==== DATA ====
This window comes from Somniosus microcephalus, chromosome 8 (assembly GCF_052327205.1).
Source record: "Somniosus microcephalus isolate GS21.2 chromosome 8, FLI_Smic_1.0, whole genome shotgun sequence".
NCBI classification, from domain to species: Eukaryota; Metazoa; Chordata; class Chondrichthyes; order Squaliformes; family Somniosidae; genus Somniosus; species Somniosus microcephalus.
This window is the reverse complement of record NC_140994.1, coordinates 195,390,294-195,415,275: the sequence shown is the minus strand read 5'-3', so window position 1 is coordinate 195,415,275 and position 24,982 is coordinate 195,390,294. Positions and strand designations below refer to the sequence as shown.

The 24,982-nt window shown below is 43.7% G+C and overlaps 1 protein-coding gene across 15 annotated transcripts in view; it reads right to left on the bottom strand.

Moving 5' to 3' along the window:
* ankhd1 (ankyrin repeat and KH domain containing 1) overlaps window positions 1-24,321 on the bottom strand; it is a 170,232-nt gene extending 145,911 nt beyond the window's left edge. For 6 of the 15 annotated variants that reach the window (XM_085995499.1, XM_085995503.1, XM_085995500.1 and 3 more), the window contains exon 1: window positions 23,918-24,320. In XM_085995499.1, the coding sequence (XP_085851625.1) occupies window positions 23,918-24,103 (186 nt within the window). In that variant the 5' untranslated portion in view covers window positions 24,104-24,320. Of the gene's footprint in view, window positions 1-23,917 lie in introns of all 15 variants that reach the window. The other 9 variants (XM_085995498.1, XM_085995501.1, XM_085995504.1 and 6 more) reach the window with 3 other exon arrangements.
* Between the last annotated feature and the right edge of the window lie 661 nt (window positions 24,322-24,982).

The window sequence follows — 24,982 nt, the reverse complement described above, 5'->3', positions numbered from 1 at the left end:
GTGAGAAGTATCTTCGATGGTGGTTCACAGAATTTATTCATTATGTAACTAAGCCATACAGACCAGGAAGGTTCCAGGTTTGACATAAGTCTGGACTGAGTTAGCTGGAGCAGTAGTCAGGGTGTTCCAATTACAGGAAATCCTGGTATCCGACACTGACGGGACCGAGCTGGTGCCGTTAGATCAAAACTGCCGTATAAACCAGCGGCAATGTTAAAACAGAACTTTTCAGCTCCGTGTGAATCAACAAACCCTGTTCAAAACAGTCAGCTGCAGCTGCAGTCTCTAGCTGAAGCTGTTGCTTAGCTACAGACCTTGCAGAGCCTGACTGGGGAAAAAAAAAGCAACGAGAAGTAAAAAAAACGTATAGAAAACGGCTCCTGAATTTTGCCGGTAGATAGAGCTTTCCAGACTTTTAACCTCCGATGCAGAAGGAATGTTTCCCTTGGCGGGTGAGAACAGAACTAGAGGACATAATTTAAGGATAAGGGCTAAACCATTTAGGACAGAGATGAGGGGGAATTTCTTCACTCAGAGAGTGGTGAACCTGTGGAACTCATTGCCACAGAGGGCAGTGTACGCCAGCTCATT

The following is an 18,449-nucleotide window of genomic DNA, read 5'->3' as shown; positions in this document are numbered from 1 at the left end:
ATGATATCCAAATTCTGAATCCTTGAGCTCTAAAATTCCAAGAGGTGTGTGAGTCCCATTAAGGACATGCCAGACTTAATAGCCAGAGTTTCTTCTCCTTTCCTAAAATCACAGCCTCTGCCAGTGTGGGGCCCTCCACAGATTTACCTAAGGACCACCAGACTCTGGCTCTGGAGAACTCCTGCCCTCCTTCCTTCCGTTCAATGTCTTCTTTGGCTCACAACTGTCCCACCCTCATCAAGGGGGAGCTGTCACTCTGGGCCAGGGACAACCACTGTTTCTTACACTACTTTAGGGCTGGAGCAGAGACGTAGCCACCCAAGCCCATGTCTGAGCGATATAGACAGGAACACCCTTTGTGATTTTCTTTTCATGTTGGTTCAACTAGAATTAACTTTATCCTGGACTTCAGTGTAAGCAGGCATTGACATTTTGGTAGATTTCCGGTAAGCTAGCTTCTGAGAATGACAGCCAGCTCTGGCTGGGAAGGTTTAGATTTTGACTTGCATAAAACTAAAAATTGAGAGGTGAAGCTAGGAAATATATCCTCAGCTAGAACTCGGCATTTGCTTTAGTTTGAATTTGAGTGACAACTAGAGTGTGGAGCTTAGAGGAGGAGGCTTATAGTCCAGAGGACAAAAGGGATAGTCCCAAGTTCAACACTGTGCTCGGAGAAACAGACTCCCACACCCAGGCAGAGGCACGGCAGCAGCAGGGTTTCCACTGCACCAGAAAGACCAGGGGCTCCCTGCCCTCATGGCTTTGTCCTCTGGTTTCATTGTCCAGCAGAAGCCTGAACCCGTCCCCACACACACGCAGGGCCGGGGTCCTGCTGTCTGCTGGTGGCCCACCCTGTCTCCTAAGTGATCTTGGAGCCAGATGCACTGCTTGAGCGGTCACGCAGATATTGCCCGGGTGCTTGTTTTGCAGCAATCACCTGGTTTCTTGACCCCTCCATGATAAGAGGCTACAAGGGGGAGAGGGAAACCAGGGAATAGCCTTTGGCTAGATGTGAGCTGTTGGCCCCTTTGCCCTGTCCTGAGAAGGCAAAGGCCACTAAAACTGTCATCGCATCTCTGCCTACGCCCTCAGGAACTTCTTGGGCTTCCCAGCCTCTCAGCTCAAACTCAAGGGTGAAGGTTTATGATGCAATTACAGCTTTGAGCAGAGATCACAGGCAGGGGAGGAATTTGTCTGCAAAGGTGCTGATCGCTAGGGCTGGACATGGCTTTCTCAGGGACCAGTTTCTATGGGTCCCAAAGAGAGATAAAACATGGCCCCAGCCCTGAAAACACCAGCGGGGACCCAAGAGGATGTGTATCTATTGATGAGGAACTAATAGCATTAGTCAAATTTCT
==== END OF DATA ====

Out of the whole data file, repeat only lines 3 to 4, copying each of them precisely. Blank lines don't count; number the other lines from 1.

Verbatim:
NCBI classification, from domain to species: Eukaryota; Metazoa; Chordata; class Chondrichthyes; order Squaliformes; family Somniosidae; genus Somniosus; species Somniosus microcephalus.
This window is the reverse complement of record NC_140994.1, coordinates 195,390,294-195,415,275: the sequence shown is the minus strand read 5'-3', so window position 1 is coordinate 195,415,275 and position 24,982 is coordinate 195,390,294. Positions and strand designations below refer to the sequence as shown.